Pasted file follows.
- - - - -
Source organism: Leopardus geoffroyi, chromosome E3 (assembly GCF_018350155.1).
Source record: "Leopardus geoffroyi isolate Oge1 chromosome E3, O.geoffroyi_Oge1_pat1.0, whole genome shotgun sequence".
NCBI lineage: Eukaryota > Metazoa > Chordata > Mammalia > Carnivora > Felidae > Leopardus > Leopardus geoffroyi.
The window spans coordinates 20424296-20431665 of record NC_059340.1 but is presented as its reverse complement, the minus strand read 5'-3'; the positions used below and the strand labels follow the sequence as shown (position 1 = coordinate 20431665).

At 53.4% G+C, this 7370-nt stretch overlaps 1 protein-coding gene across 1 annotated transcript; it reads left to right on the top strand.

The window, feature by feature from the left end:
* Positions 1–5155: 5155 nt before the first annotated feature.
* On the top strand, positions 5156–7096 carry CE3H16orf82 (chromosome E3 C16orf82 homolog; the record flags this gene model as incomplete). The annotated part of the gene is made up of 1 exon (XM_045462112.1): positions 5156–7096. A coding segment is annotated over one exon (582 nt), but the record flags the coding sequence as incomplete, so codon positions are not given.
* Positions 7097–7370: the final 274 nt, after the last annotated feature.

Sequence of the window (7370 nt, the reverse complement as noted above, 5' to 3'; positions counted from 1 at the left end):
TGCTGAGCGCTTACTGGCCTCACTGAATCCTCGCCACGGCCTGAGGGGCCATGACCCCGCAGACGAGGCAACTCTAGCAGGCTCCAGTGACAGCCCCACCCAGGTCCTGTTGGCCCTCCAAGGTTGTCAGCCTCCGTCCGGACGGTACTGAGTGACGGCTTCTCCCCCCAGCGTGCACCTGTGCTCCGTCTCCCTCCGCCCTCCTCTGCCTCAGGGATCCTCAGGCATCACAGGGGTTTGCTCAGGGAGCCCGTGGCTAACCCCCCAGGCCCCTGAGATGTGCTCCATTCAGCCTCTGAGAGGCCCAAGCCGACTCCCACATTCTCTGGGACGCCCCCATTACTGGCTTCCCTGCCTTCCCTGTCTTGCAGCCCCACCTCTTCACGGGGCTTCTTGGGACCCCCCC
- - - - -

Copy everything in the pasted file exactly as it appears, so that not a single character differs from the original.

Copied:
Source organism: Leopardus geoffroyi, chromosome E3 (assembly GCF_018350155.1).
Source record: "Leopardus geoffroyi isolate Oge1 chromosome E3, O.geoffroyi_Oge1_pat1.0, whole genome shotgun sequence".
NCBI lineage: Eukaryota > Metazoa > Chordata > Mammalia > Carnivora > Felidae > Leopardus > Leopardus geoffroyi.
The window spans coordinates 20424296-20431665 of record NC_059340.1 but is presented as its reverse complement, the minus strand read 5'-3'; the positions used below and the strand labels follow the sequence as shown (position 1 = coordinate 20431665).

At 53.4% G+C, this 7370-nt stretch overlaps 1 protein-coding gene across 1 annotated transcript; it reads left to right on the top strand.

The window, feature by feature from the left end:
* Positions 1–5155: 5155 nt before the first annotated feature.
* On the top strand, positions 5156–7096 carry CE3H16orf82 (chromosome E3 C16orf82 homolog; the record flags this gene model as incomplete). The annotated part of the gene is made up of 1 exon (XM_045462112.1): positions 5156–7096. A coding segment is annotated over one exon (582 nt), but the record flags the coding sequence as incomplete, so codon positions are not given.
* Positions 7097–7370: the final 274 nt, after the last annotated feature.

Sequence of the window (7370 nt, the reverse complement as noted above, 5' to 3'; positions counted from 1 at the left end):
TGCTGAGCGCTTACTGGCCTCACTGAATCCTCGCCACGGCCTGAGGGGCCATGACCCCGCAGACGAGGCAACTCTAGCAGGCTCCAGTGACAGCCCCACCCAGGTCCTGTTGGCCCTCCAAGGTTGTCAGCCTCCGTCCGGACGGTACTGAGTGACGGCTTCTCCCCCCAGCGTGCACCTGTGCTCCGTCTCCCTCCGCCCTCCTCTGCCTCAGGGATCCTCAGGCATCACAGGGGTTTGCTCAGGGAGCCCGTGGCTAACCCCCCAGGCCCCTGAGATGTGCTCCATTCAGCCTCTGAGAGGCCCAAGCCGACTCCCACATTCTCTGGGACGCCCCCATTACTGGCTTCCCTGCCTTCCCTGTCTTGCAGCCCCACCTCTTCACGGGGCTTCTTGGGACCCCCCC